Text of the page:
Yellow-bellied visitor convalescing

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Iain Anderson

One of New Zealand’s more unusual hospital patients has poisonous fangs and enough venom to kill several humans. It is a yellow-bellied sea snake (Pelamis platurus) that washed ashore, injured, at Muriwai beach early in June 2004. The snake is now convalescing in a hospital tank, maintained at a balmy 23°C, at Kelly Tarlton’s Antarctic Encounter and Underwater World in Auckland. Once a week the curator, Andrew Christie, and his colleagues remove the snake from its tank, weigh it and feed it. A large lesion on its side has healed and the animal has put on weight. The animal has regained its natural “nervous” disposition and can bite, so staff are very wary when handling it.

Perhaps the snake’s nervous temperament is related to its lifestyle, for unlike the more than 50 other species of sea snake, which remain close to shore, the yellow-bellied snake spends its entire life in the open ocean. It is the world’s most widely distributed snake, found in warm waters from the east coast of Africa to the west coast of the Americas.

Yellow-bellied sea snakes travel with surface currents, which, where they converge, tend to form drift lines, or slicks—long masses of float­ing seaweed and debris. The snakes gather and breed among the slicks. Congregations can range from a few individuals to thousands. The spe­cies is ovoviviparous—fertilized eggs hatch, and young develop, in utero. Baby snakes (2-6 per brood) are born able to swim. The snake has a flat body profile and paddle-shaped tail—adaptations for a life at sea that render it incapable of moving on land.

Slicks are also home to dense con­centrations of planktonic organisms, marine mammals and fish. The snakes hide in ambush among the weed where fish congregate. Schools of fish have been observed to gather directly under groups of snakes, which prob­ably resemble floating sticks.

One approach to the capture of prey involves a biting frenzy, in which a snake enters a school of fish and indiscriminately bites everything in its path. A pair of hollow fangs at the top front of the mouth injects venom. The prey is then manoeu­vred so that it can be swallowed head-first. Four rows of backward-curving teeth hold it during swallowing. The ligaments that hold the jaws together are quite flexible, allowing the lower jaw to dislocate so that large prey can be ingested. Typically one side disengages at a time, and the jaw “walks” the food backwards into the mouth.

To hunt for food the snakes must spend considerable periods beneath the surface, and this requires good breath-holding ability. Indeed, sea snakes can spend over two hours underwater between breaths. This ability is partly due to efficient skin breathing. Up to one-third of a yel­low-bellied sea snake’s oxygen and three-quarters of its expired carbon dioxide diffuse through the skin, significantly extending dive times.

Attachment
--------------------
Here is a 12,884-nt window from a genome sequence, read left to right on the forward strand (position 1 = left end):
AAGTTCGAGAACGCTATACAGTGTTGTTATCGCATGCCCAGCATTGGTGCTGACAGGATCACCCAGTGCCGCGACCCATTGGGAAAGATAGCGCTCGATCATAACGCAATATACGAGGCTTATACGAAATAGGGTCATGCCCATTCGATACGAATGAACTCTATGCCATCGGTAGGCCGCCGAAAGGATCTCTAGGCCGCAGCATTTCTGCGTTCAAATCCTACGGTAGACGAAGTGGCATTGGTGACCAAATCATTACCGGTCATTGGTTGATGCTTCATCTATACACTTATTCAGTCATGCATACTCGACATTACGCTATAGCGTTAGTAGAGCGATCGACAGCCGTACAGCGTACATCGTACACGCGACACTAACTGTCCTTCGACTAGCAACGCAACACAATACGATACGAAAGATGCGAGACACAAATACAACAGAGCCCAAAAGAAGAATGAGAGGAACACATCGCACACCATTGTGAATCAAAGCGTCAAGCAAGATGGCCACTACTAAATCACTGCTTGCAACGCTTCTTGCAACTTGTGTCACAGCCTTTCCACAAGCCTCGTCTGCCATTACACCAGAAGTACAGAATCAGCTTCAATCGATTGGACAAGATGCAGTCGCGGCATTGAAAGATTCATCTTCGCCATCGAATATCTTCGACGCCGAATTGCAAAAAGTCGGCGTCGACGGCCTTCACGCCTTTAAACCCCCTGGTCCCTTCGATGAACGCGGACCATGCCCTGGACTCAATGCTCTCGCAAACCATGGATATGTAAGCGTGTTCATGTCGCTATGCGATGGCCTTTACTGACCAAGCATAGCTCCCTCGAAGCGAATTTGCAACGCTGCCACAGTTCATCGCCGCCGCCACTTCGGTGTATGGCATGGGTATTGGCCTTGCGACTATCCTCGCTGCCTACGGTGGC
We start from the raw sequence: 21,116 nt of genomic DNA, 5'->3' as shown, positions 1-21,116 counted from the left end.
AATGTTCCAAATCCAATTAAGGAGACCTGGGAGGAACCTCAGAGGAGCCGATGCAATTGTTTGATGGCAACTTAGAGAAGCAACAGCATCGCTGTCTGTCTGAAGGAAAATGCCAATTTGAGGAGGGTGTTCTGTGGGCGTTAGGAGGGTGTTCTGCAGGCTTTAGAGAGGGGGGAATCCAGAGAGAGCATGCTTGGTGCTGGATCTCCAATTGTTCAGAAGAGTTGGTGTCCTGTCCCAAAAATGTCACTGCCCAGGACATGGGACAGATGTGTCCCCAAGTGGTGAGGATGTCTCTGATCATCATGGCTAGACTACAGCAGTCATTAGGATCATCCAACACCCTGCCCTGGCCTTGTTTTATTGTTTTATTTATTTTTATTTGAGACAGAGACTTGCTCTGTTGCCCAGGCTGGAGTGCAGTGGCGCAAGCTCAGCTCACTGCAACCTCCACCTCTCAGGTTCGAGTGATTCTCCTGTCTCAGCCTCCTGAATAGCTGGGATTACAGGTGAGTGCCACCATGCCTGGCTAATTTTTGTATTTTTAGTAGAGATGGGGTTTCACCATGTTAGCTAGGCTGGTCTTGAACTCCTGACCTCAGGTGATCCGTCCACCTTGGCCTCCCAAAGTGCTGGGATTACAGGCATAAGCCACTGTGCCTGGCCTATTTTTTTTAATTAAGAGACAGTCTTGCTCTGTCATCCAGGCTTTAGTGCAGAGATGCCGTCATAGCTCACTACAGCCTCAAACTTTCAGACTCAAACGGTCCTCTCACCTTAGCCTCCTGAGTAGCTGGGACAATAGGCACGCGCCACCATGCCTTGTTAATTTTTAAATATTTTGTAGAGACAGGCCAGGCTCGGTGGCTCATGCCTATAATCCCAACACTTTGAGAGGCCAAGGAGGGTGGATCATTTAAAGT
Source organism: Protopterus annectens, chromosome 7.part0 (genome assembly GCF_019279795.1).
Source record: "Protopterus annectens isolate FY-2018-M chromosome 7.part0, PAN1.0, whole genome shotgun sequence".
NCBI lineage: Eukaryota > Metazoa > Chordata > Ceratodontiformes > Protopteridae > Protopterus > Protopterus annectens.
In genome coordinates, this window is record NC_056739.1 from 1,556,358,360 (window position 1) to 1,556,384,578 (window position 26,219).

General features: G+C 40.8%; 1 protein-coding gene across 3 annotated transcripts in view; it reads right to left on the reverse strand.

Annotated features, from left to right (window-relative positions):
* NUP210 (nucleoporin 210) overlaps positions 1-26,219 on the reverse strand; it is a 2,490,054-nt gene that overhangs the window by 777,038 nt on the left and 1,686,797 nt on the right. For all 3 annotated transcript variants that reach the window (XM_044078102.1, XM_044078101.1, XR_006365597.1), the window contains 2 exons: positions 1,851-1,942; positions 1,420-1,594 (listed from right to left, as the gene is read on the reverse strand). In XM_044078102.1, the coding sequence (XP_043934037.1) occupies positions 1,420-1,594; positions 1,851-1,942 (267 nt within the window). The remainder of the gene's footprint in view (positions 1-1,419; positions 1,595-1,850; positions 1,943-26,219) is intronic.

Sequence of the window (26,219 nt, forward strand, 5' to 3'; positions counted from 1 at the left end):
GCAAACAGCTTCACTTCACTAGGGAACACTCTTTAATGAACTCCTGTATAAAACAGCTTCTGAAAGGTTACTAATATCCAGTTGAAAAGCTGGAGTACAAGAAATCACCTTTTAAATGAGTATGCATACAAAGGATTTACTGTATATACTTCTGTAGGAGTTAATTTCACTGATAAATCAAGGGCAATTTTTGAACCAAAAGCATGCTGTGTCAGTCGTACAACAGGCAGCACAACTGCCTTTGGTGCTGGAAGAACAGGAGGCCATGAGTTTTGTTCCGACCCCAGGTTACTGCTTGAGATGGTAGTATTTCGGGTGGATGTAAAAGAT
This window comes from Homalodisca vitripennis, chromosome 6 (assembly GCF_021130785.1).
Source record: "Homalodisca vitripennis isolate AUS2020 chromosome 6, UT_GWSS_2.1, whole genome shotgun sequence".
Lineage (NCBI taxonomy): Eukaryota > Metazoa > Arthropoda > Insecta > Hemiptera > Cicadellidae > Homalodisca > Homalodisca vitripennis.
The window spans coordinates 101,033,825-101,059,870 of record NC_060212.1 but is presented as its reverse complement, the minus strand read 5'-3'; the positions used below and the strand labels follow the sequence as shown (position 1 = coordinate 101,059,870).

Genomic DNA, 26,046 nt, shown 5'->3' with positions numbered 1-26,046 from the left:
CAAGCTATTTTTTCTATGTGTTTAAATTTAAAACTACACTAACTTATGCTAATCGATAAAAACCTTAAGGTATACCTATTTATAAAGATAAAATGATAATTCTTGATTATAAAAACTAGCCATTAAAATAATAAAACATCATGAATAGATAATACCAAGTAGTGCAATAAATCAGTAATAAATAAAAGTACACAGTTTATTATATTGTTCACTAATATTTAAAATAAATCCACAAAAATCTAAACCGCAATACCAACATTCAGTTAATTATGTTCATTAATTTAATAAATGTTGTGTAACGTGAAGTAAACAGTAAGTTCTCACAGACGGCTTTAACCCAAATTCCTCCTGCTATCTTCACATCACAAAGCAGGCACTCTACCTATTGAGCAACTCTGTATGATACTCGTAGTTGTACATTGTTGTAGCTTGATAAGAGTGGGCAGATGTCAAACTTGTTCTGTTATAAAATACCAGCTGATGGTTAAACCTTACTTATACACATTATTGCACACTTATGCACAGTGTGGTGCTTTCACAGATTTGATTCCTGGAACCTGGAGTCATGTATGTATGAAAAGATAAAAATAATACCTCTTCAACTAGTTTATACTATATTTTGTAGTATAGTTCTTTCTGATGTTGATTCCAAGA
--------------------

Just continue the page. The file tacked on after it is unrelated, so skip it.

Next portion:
The convalescing yellow-bellied sea snake requires human assistance to feed, so the aquarists at Kelly Tarl­ton’s have developed a special diet and technique. One person holds the snake while another puts food in its mouth using forceps. The snake is fed sprats, triplefins and a high-pro­tein formula used for sick cats, Hill’s A/D Prescription Diet. Strong weld­ing gloves protect the feeders’ hands from the deadly 2-4 mm-long fangs.

A single bite from a yellow‑bellied sea snake injects enough venom to kill a child or young adult. However, a sea-snake bite need not spell immediate death or illness. The majority of bite victims survive with no serious consequences. In The Biology of Sea Snakes, Alistair Reid, a veteran of two snake bites, describes a number of incidents in Malaysia, where he found bites were usually the result of an accident, such as a fisherman touching a snake while handling or clearing a net, or a wader treading on one. Few bites resulted in serious poisoning because little or no venom was in­jected. Snakes that were milked after “defensive” biting retained much of their venom. Most of the victims in the records suffered principally from the effects of fright.

Yellow-bellied sea snakes are carried to northern New Zealand by warm subtropical currents in the western Pacific, such as the Tasman Current, a broad, meandering flow that receives tropical water from the East Australian Current. Brian Gill, curator of land vertebrates at Auck­land War Memorial Museum, has studied records of sea-snake land­ings in New Zealand. Yellow-bellied sea snakes regularly wash ashore along both sides of the northern end of the North Island—perhaps two to three per year. The total number of landings by all species of sea snake is probably ten times this number. Eighty per cent of snakes found have been alive.

The black-and-white-banded Laticauda colubrina is another spe­cies that turns up in New Zealand waters, although sightings are rare. It lays its eggs in mangrove swamps or among rocks along the shoreline. One was discovered in the Waihou River near Te Aroha in 1945, 20 km inland. Generally, the sea around New Zealand is too cold for these tropical creatures. Brian Gill believes that many of the sea snakes that wash up on our beaches are dying from the cold.

What does the future hold for the hospitalised snake? Andrew Christie told me that he would like to release it back into the wild once it has fully recovered, but this will require approval from DoC. Details are still being finalised. In the meantime, our sea-snake guest will continue to receive first-class New Zealand hospitality.

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